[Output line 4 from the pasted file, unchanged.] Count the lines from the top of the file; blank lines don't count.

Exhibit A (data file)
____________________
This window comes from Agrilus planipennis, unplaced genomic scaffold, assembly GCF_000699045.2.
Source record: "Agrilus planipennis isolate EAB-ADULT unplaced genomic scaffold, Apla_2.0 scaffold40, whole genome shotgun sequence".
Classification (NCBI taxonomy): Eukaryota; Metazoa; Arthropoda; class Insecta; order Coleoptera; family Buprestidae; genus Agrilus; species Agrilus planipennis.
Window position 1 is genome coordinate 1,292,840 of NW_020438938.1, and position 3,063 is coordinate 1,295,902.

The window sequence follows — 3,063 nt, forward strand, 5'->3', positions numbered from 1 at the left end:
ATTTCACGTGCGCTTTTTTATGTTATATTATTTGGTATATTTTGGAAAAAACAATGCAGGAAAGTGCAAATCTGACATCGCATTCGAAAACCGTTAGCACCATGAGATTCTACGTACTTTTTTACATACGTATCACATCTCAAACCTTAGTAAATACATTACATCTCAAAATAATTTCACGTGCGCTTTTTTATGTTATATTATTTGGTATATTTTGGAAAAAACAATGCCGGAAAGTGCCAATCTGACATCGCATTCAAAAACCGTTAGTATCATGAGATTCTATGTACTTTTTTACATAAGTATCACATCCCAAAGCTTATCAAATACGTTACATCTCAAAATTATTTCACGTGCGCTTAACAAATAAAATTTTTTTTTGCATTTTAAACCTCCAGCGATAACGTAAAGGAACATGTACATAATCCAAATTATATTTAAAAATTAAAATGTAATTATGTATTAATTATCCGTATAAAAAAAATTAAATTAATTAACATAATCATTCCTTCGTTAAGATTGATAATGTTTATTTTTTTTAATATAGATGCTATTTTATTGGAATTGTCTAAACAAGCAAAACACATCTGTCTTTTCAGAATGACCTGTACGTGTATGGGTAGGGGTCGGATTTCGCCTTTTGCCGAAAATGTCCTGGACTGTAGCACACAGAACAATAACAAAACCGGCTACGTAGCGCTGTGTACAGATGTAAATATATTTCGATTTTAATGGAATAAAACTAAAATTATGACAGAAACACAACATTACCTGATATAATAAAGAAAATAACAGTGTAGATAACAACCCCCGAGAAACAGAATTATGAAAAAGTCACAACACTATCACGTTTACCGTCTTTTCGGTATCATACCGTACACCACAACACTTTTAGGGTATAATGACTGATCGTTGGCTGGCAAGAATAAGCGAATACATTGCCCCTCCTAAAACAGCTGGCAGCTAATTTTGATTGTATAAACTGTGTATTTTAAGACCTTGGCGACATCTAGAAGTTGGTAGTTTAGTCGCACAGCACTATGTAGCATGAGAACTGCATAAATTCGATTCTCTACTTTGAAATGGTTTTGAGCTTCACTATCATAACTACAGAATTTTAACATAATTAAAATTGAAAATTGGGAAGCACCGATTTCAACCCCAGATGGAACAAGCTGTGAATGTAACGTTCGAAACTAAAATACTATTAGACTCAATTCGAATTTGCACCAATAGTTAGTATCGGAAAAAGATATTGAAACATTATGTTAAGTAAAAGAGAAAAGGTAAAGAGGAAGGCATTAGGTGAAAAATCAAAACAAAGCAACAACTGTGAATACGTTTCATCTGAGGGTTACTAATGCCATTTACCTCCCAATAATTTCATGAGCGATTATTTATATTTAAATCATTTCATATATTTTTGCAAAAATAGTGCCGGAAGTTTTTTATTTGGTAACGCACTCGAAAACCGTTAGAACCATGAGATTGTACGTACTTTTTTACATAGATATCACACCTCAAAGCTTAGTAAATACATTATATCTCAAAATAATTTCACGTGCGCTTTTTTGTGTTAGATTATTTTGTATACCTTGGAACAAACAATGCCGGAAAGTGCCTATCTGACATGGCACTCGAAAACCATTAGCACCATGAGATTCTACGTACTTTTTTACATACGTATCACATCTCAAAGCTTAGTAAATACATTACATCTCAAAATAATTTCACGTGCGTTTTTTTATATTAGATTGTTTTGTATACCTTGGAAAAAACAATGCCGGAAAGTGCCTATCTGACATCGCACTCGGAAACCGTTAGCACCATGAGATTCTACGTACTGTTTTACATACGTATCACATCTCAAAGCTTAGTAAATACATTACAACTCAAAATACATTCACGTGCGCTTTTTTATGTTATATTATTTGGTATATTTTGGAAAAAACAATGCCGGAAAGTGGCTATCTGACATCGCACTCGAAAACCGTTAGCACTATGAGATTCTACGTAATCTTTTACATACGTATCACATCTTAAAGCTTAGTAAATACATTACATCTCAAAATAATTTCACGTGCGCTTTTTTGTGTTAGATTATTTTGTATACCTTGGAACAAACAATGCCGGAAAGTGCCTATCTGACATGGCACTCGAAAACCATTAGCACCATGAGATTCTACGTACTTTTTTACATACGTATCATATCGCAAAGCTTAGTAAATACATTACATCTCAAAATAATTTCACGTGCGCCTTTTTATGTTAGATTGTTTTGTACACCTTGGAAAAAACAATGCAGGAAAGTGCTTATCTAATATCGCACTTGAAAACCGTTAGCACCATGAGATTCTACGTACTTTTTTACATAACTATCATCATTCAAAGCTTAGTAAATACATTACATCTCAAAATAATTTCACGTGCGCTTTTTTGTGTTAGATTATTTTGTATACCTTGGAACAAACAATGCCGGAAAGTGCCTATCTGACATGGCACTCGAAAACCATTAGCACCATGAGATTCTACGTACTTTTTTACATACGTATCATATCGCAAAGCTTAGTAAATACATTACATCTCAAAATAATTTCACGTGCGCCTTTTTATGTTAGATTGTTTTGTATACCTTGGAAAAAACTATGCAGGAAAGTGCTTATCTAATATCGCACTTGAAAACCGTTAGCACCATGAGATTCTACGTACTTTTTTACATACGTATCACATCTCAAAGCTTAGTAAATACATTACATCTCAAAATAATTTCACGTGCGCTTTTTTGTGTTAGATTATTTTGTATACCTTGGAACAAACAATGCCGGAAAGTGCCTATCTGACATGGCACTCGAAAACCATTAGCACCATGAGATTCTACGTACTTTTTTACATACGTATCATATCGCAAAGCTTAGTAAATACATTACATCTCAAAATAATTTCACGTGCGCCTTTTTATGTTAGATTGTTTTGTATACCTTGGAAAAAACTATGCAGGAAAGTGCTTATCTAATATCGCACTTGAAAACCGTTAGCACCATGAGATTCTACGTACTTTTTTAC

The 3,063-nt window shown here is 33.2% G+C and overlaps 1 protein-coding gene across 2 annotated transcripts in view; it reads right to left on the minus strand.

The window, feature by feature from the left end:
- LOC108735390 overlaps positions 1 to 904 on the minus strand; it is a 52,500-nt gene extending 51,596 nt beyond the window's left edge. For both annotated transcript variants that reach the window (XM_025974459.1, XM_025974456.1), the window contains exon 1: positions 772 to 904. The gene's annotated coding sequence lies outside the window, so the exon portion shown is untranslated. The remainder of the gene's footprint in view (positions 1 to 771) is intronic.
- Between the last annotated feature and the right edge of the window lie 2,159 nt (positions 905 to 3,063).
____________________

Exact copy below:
Window position 1 is genome coordinate 1,292,840 of NW_020438938.1, and position 3,063 is coordinate 1,295,902.